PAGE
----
‘Forget the Westminster side show – focus on real heroes of the pandemic’

Specialist nurse Lisa Fontes - just one of thousands who have been at the frontline of the pandemic

Specialist nurse Lisa Fontes - just one of thousands who have been at the frontline of the pandemic. Right, Dominic Cummings giving evidence at the joint select committee. - Credit: PA

In a marathon session in front of a joint meeting of three House of Commons select committees, Dominic Cummings unrolled a charge sheet of incompetence at the heart of the government, writes Angus Williams.

The prime minister’s former chief adviser painted a picture of chaos in Number 10, with government ministers discussing Covid-19 as if it were chickenpox until long after they had seen other countries in the grips of lockdowns. 

In Mr Cummings’ telling, Boris Johnson dithered and delayed over enforcing lockdowns – even repeatedly ignoring scientists’ advice on an autumn lockdown. 

When asked by MP Sarah Owen whether Boris Johnson was a “fit and proper person to get us through this pandemic”, Mr Cummings simply replied: “No.” 

But he saved perhaps his harshest criticism for the health secretary, and West Suffolk MP, Matt Hancock. 


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According to the former adviser, Mr Hancock “should have been fired for at least 15 to 20 things”. 

This dirty laundry list of alleged ineptitude included lying about testing people for coronavirus before they were discharged from hospital back into care homes and holding back Covid tests in order to meet his own promise of 100,000 tests a day by the end of April. 

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It should be noted that a spokesman for Mr Hancock said they “absolutely reject” Mr Cummings’ claims about the health secretary. 

Whatever the validity or otherwise of the criticisms, the institution that Mr Hancock oversees has outdone itself in response to the pandemic. 

Throughout the pandemic heroic nurses and doctors have worked to save lives – both in the Covid-19 wards that we have seen in harrowing reports on the evening news, but also in the normal run-of-the-mill wards and clinics. 

They have struggled with soaring patient numbers, lack of PPE and, probably most of all, exhaustion. 

In Suffolk, nurses have told how the constant strain on their physical and mental health has caused everything from dermatitis to anxiety and sleepless nights.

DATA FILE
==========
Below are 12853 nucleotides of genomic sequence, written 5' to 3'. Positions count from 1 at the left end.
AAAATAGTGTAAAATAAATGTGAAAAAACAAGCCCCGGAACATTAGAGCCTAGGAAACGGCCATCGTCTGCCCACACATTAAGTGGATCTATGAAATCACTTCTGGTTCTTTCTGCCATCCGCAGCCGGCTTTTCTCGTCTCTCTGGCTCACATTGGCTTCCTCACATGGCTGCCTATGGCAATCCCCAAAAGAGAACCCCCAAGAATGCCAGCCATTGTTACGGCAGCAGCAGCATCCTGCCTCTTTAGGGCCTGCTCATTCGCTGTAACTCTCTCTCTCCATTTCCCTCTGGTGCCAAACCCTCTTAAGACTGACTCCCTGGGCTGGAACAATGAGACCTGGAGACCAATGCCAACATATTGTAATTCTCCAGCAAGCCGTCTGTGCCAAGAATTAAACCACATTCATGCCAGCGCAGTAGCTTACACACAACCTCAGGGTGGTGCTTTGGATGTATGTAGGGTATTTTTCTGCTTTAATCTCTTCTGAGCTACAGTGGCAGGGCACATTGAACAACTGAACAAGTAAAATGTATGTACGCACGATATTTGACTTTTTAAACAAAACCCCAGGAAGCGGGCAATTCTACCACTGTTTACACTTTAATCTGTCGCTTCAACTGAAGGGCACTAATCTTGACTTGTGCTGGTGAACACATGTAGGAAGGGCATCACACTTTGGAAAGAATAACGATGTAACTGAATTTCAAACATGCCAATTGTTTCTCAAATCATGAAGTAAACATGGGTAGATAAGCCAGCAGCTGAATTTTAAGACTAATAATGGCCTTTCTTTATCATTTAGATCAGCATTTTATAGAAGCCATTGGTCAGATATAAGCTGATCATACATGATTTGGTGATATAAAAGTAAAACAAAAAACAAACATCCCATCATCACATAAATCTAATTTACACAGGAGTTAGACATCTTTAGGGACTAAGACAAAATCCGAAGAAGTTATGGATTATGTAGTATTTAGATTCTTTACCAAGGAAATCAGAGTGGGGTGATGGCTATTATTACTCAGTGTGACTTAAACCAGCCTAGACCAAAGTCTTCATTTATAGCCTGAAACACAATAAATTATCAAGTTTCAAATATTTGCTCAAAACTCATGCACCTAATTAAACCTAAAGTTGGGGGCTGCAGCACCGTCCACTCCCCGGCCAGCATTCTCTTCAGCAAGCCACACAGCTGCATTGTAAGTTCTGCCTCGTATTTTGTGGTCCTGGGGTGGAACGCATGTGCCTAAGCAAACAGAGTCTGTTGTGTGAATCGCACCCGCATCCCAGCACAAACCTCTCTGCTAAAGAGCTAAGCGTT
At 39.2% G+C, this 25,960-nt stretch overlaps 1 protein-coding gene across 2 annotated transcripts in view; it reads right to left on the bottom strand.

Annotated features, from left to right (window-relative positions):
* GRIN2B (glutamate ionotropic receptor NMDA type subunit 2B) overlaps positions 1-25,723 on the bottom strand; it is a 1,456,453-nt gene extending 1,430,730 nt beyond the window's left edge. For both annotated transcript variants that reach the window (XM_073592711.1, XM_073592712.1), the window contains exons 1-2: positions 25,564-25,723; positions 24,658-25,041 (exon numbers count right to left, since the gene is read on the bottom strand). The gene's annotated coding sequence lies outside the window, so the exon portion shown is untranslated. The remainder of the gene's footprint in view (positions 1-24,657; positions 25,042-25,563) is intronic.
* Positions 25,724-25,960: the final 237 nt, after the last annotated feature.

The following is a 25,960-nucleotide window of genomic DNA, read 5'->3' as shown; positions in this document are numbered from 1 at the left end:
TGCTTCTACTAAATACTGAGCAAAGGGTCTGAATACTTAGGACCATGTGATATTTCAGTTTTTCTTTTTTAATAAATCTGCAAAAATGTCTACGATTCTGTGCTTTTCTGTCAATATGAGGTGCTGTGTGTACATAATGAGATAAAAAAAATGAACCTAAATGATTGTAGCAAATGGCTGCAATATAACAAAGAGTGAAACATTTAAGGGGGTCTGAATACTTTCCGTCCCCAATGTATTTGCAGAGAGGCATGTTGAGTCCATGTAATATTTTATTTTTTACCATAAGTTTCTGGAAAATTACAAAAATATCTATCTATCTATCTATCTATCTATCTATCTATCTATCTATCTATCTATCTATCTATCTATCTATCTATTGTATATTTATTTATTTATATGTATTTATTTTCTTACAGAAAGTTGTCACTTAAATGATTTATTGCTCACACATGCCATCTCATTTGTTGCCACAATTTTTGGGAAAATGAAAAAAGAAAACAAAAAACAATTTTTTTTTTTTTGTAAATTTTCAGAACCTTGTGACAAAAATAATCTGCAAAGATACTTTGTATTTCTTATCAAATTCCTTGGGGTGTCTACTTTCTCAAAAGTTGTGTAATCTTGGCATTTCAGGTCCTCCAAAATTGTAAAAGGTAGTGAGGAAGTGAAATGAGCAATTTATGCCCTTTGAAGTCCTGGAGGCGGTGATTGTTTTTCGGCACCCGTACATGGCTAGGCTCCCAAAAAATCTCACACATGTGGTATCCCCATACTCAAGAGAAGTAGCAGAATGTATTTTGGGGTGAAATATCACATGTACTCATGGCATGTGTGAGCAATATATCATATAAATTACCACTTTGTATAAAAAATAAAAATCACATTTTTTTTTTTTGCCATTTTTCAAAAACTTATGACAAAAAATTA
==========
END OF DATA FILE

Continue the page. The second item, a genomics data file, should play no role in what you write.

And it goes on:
While a Norfolk-based nurse told how it felt like they were “fighting every shift” in January.  

She continued: “We didn’t stop when lockdown finished, we didn’t stop over the summer. We kept going and we kept fighting on and now we are doing it even more.” 

But alongside these clinicians have been administrators, receptionists, IT people and everyone else needed to make the behemoth that is the NHS run smoothly. 

Practically overnight they have reorganised hospitals, Covid-proofed doctor’s surgeries and run the practicalities of one of the world’s most effective vaccine rollouts. 

And how have some repaid them? Abuse.  

A recent survey by the Institute for General Practice Management (IGPM) found that 75pc of GP practice staff experience abuse daily, with most of them saying it was largely a “combination of threatening behaviour, racist abuse, and sexist abuse”. 

Of the 571 respondents, two thirds said they had needed to call the police as a result of the abuse and that in one case staff from the surgery even had their tyres slashed. 

The vast majority of that abuse will not be directed at doctors or nurses, but instead at the receptionists or dispensers who are people’s first port of call when they are ill. 

The IGPM is campaigning for a zero-tolerance approach to abuse, under the banner of “if I die, it will be your fault” – after an abusive remark commonly levelled at staff in GP surgeries. 

In a survey of 591 hospital doctors, 24pc had also received abuse from patients during the Covid-19 pandemic. 

These figures are sadly not as shocking as they should be in a world in which everyone wants everything done yesterday.  

But for more than a year the NHS has been pushed to breaking point and, while it has bent, it has not broken.  

So, while Mr Cummings, Mr Johnson and Mr Hancock supposedly dithering and dallying in Westminster has made every front page in the land this week, let’s not forget those people all across the country who have rolled their sleeves up and got to work to get us through the pandemic – and let’s treat them with the respect they deserve.

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